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Is it likely that grid coverage will drop in remote areas because the cost of distributed generation is falling?
by Jute on Fri Feb 22nd, 2013 at 05:16:04 AM EST
The logical (i.e. efficient) way to deal with that is for the body which has responsibility for grid coverage to contract with "remote" users (individually, or communities) to set up autonomous distributed generation. But only if it becomes cheaper than maintaining grid connection.

It is rightly acknowledged that people of faith have no monopoly of virtue - Queen Elizabeth II
by eurogreen on Fri Feb 22nd, 2013 at 06:01:05 AM EST
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Hi Jute. My expectation is for local citizens to take the management of the grid themselves (e.g. through municipalities). This will make it far more easier to get the alternatives going. Here where I live the city council owns the local network, we pay less 0.01 /kWh than in the rest of the country and a full 0.06 /kWh less than in Germany.

luis_de_sousa@mastodon.social
by Luis de Sousa (luis[dot]de[dot]sousa[at]protonmail[dot]ch) on Fri Feb 22nd, 2013 at 04:47:41 PM EST
[ Parent ]
While Enron was bragging about the 'rape of the grandmas' in much of Southern California a decade ago, Los Angeles enjoyed stable, low prices due to having the City of Los Angeles Department of Water and Power. They are huge, with hydro from the Sierras and gas fired generators. Adjacent cities with their own power departments were not all so lucky, especially those that relied on purchasing power at spot. The Republican State legislature was unable to break DWP up, no matter how they tried. The worst they could do was privatize those portions of the grid not owned by DWP. Libertarian stronghold San Diego paid a high price for their views, with some of the highest electricity prices in the state those months.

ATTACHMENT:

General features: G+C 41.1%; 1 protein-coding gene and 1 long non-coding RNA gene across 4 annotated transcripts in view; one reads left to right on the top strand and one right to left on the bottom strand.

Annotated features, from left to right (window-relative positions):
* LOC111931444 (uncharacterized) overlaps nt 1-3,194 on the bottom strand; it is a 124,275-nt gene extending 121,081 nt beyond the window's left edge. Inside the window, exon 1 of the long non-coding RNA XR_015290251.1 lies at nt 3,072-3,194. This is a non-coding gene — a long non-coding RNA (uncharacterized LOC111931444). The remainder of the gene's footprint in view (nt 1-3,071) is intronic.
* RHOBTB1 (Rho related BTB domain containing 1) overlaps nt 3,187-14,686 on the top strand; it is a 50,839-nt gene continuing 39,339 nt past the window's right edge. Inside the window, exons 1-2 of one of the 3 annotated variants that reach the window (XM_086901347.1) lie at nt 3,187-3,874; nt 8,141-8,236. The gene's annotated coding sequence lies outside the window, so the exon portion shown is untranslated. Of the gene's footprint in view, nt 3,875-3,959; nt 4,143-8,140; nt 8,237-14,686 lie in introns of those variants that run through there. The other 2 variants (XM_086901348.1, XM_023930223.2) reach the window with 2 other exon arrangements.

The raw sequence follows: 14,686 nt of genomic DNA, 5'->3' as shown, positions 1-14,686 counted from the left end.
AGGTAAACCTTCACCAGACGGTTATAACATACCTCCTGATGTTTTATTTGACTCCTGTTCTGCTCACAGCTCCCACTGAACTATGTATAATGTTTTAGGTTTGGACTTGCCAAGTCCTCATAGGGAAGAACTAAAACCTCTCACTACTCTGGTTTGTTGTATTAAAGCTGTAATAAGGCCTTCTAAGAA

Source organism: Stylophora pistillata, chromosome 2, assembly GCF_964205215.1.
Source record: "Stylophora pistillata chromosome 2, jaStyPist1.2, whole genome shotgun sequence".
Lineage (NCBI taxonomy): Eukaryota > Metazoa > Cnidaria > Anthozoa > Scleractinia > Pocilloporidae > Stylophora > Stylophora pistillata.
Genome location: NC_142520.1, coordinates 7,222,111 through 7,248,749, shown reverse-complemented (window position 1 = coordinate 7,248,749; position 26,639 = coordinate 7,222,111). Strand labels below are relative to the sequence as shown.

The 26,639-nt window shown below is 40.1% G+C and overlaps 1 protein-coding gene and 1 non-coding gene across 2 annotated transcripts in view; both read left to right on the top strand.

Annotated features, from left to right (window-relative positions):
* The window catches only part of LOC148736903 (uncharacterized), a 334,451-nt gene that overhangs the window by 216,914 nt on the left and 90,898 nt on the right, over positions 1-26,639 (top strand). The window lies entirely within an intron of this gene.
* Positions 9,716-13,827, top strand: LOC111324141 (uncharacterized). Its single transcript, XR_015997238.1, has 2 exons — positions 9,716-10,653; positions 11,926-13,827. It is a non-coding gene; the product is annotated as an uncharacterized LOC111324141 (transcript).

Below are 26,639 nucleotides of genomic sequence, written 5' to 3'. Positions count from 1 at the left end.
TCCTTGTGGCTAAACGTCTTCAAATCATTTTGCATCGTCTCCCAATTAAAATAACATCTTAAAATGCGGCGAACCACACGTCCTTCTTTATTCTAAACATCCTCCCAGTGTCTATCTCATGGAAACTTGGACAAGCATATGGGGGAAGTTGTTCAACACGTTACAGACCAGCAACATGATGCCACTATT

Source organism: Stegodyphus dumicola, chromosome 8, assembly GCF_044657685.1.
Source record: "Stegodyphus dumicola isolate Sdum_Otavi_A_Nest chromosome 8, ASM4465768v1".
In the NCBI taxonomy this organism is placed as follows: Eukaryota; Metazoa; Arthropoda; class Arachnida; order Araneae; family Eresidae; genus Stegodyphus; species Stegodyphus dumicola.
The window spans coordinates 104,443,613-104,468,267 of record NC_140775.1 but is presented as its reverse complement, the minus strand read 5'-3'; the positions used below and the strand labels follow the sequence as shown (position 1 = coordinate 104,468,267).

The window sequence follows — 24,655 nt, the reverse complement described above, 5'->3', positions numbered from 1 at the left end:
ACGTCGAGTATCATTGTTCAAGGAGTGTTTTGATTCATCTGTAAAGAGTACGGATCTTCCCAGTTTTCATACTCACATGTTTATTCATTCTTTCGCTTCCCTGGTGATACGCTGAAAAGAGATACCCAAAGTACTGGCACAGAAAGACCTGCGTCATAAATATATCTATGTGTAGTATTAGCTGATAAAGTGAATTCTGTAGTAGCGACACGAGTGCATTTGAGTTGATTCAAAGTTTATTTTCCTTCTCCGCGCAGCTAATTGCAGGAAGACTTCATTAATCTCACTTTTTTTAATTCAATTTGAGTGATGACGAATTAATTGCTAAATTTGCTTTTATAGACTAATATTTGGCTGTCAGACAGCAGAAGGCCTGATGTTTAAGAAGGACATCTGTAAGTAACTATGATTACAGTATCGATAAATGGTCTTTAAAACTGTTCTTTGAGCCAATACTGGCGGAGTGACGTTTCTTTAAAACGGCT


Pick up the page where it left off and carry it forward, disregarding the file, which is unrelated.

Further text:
"It is not necessary to have hope in order to persevere."
by ARGeezer (ARGeezer a in a circle eurotrib daught com) on Sat Feb 23rd, 2013 at 02:43:00 AM EST
[ Parent ]
Yes, that issue has been under discussion for quite a while. Example: http://ieeexplore.ieee.org/xpl/login.jsp?tp=&arnumber=5484387&url=http%3A%2F%2Fieeexplore.ie ee.org%2Fxpls%2Fabs_all.jsp%3Farnumber%3D5484387

But you also need your night-time base load, so maybe there is a pumped hydro station somewhere, or a wind turbine farm. The energy has to flow into the hydro plant, or from far distant turbines, so it's not so much a reduction in the grid requirements, as a change.

Domestic solar does have  big impact on the generating environment, because you fundamentally need less centralized generation. But then if you have more electrified trains or electric cars, then you're potentially increasing again the need for electricity generation to compensate for the reduction in diesel or gasoline. And then the grid topology changes yet again.

The way to think of the future energy system is not as a reduction or an increase but as a change and, hopefully, improvement.

by asdf on Fri Feb 22nd, 2013 at 09:06:19 PM EST
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